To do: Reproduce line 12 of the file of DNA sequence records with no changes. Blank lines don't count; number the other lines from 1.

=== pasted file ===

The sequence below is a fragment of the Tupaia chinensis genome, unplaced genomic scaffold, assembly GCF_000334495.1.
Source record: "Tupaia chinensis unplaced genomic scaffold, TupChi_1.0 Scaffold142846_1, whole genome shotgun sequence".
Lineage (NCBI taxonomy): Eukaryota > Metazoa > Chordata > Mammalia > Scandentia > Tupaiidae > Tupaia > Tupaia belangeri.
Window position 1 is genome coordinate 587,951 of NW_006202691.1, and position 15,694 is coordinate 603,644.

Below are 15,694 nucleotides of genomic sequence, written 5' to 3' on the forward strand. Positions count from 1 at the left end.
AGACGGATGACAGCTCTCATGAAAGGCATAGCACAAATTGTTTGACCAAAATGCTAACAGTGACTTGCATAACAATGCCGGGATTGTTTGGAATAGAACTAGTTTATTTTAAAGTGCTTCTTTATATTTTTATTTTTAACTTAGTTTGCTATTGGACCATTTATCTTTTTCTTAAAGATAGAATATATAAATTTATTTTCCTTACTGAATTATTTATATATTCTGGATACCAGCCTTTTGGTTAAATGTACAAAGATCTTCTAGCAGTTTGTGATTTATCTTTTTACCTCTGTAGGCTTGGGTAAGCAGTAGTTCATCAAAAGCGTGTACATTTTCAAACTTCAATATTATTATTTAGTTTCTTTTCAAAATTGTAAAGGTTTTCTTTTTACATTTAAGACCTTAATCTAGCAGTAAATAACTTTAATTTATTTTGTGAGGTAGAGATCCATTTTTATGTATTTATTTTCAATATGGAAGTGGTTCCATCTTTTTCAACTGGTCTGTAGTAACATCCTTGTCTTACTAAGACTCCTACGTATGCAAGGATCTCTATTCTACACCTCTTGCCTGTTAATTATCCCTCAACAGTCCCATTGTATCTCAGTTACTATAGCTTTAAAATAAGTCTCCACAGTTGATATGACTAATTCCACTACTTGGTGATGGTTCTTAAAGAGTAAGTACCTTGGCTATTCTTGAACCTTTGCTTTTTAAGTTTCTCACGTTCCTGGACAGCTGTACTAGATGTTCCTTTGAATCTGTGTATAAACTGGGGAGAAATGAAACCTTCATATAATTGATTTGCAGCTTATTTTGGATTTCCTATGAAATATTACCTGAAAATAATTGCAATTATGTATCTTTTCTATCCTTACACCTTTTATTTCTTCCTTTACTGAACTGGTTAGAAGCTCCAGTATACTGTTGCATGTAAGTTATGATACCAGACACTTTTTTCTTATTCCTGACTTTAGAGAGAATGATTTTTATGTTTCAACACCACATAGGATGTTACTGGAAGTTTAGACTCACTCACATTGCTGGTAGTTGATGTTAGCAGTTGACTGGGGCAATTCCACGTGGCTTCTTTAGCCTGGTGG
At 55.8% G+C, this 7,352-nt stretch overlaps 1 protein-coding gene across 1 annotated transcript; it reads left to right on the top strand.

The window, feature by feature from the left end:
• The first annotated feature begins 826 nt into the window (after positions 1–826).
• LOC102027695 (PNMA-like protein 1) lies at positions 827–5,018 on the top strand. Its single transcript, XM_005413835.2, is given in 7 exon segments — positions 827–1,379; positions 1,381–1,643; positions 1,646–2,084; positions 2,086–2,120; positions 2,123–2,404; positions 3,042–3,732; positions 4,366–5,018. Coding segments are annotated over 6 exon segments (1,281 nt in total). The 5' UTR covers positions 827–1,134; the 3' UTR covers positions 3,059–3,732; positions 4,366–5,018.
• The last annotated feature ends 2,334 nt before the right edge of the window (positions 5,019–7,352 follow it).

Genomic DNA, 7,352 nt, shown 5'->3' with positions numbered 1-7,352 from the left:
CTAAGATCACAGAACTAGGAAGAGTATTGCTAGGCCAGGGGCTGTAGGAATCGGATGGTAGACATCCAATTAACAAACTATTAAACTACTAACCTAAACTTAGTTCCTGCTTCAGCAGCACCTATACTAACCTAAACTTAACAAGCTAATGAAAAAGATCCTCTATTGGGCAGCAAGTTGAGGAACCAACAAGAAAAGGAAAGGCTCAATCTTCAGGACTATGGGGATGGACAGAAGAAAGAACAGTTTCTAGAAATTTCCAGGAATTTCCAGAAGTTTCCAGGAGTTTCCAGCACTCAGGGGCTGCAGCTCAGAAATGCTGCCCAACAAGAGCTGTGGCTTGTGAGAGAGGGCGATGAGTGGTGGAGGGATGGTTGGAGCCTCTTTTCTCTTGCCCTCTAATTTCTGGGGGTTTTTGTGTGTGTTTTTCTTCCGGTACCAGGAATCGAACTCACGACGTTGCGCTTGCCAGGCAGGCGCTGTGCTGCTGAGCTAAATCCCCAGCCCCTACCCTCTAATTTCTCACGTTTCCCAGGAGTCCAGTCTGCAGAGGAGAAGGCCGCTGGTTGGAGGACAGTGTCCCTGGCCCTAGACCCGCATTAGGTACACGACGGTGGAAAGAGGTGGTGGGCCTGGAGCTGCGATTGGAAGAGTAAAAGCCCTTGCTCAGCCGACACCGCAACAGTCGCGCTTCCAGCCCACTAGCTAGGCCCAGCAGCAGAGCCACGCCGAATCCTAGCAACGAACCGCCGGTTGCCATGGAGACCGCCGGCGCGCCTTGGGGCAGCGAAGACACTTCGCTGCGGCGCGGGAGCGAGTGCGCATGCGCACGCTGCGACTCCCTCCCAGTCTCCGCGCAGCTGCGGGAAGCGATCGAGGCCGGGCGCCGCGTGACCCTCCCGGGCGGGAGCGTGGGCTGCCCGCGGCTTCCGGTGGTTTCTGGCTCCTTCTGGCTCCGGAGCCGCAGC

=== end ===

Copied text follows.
Genomic DNA, 7,352 nt, shown 5'->3' with positions numbered 1-7,352 from the left: